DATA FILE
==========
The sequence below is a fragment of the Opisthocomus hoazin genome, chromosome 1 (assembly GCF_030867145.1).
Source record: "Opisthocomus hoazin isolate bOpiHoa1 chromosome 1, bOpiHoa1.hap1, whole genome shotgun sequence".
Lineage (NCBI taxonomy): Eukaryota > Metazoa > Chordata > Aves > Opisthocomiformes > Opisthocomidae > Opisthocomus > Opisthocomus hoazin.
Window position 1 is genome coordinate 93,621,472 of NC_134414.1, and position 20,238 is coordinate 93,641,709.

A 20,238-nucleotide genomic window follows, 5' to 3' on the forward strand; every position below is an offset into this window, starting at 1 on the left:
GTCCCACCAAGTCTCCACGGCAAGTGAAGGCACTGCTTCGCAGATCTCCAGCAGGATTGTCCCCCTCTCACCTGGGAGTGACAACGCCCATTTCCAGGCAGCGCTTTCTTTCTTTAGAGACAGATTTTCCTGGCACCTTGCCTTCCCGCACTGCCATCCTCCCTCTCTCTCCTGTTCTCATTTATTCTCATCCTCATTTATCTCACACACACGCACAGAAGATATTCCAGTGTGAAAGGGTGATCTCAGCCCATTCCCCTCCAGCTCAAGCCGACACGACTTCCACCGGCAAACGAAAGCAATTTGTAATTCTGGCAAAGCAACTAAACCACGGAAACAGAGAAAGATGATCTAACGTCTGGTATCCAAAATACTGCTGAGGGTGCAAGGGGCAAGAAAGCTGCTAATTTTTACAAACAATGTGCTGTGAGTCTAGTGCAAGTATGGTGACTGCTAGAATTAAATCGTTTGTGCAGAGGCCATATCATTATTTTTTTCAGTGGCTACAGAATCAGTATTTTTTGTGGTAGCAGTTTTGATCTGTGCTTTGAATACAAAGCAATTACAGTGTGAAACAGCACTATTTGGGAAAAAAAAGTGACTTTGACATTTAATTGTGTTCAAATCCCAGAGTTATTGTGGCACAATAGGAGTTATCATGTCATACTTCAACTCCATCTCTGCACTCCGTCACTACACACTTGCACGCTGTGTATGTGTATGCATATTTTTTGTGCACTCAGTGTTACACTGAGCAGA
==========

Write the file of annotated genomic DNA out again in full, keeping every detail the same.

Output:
The sequence below is a fragment of the Opisthocomus hoazin genome, chromosome 1 (assembly GCF_030867145.1).
Source record: "Opisthocomus hoazin isolate bOpiHoa1 chromosome 1, bOpiHoa1.hap1, whole genome shotgun sequence".
Lineage (NCBI taxonomy): Eukaryota > Metazoa > Chordata > Aves > Opisthocomiformes > Opisthocomidae > Opisthocomus > Opisthocomus hoazin.
Window position 1 is genome coordinate 93,621,472 of NC_134414.1, and position 20,238 is coordinate 93,641,709.

A 20,238-nucleotide genomic window follows, 5' to 3' on the forward strand; every position below is an offset into this window, starting at 1 on the left:
GTCCCACCAAGTCTCCACGGCAAGTGAAGGCACTGCTTCGCAGATCTCCAGCAGGATTGTCCCCCTCTCACCTGGGAGTGACAACGCCCATTTCCAGGCAGCGCTTTCTTTCTTTAGAGACAGATTTTCCTGGCACCTTGCCTTCCCGCACTGCCATCCTCCCTCTCTCTCCTGTTCTCATTTATTCTCATCCTCATTTATCTCACACACACGCACAGAAGATATTCCAGTGTGAAAGGGTGATCTCAGCCCATTCCCCTCCAGCTCAAGCCGACACGACTTCCACCGGCAAACGAAAGCAATTTGTAATTCTGGCAAAGCAACTAAACCACGGAAACAGAGAAAGATGATCTAACGTCTGGTATCCAAAATACTGCTGAGGGTGCAAGGGGCAAGAAAGCTGCTAATTTTTACAAACAATGTGCTGTGAGTCTAGTGCAAGTATGGTGACTGCTAGAATTAAATCGTTTGTGCAGAGGCCATATCATTATTTTTTTCAGTGGCTACAGAATCAGTATTTTTTGTGGTAGCAGTTTTGATCTGTGCTTTGAATACAAAGCAATTACAGTGTGAAACAGCACTATTTGGGAAAAAAAAGTGACTTTGACATTTAATTGTGTTCAAATCCCAGAGTTATTGTGGCACAATAGGAGTTATCATGTCATACTTCAACTCCATCTCTGCACTCCGTCACTACACACTTGCACGCTGTGTATGTGTATGCATATTTTTTGTGCACTCAGTGTTACACTGAGCAGA